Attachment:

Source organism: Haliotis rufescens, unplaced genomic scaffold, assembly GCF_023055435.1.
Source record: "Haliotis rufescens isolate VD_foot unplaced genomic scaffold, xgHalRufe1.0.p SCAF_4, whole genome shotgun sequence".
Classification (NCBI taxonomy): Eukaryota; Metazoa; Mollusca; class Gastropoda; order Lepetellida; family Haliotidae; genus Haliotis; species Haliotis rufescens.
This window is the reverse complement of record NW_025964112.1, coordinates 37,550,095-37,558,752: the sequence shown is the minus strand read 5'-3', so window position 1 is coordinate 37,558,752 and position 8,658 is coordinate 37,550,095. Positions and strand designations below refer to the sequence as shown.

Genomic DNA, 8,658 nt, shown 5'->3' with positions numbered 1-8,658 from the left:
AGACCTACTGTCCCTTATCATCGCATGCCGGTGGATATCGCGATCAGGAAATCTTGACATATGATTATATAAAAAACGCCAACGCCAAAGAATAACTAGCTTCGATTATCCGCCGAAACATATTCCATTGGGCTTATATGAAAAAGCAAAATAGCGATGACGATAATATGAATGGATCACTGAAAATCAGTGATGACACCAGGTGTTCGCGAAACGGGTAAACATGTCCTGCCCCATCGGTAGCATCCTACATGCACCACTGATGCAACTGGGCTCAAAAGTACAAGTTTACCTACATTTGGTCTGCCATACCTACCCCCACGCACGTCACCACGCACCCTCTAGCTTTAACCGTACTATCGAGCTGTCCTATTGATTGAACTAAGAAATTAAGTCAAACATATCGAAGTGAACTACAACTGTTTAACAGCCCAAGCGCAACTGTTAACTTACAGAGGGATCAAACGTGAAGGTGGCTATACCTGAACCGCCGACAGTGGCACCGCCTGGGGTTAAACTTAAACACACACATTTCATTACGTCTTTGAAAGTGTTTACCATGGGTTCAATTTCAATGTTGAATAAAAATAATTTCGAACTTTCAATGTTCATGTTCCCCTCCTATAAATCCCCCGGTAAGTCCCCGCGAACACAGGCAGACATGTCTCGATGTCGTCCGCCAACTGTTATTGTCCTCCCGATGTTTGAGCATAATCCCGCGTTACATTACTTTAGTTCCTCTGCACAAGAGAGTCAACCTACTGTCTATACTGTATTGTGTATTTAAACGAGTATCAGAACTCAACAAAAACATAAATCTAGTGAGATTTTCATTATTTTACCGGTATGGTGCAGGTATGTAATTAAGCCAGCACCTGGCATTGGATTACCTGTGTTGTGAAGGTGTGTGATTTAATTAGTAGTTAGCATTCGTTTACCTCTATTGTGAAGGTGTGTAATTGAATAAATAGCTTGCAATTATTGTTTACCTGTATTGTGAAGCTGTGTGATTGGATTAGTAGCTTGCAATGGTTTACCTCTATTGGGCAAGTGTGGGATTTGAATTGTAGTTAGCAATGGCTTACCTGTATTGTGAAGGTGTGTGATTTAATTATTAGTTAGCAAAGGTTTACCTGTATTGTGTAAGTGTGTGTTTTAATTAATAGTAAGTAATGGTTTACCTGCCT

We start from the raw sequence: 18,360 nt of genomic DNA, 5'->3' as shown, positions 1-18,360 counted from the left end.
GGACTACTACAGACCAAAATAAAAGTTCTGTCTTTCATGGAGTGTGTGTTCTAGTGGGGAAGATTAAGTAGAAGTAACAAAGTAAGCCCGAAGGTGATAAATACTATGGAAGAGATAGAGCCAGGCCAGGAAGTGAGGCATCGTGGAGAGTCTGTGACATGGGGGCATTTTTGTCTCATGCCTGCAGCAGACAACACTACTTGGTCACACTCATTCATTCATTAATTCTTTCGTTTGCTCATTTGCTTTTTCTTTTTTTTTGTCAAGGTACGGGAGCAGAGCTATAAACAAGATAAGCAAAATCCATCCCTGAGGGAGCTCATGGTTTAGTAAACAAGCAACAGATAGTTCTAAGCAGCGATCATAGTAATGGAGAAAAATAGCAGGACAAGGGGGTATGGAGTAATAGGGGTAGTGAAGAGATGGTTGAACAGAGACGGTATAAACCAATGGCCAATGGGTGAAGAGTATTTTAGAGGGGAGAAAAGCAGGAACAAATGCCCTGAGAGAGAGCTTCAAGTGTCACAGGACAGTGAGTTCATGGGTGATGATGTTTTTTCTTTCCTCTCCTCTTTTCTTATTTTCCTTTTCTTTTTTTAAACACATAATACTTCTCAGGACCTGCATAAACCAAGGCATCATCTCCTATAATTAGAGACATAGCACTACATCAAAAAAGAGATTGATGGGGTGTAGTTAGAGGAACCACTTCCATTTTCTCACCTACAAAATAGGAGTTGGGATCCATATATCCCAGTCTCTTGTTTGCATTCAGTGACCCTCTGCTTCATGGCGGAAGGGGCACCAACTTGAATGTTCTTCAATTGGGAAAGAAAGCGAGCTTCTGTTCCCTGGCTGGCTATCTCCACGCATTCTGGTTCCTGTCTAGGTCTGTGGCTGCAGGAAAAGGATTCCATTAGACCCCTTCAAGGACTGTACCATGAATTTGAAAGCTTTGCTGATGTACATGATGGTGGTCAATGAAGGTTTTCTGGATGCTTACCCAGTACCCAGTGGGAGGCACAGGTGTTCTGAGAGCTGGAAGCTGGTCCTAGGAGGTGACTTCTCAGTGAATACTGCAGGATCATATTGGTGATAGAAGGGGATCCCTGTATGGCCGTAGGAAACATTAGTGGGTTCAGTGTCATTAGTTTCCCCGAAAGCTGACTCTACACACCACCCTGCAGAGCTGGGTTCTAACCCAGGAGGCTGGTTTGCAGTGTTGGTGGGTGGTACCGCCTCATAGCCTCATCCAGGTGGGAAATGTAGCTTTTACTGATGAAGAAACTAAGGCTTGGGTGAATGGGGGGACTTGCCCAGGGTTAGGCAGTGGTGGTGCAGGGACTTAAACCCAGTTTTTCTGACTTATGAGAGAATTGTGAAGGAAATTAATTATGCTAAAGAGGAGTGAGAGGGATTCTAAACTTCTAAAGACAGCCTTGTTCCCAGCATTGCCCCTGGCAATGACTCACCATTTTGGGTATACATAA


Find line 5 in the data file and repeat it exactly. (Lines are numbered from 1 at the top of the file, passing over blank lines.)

Genomic DNA, 8,658 nt, shown 5'->3' with positions numbered 1-8,658 from the left: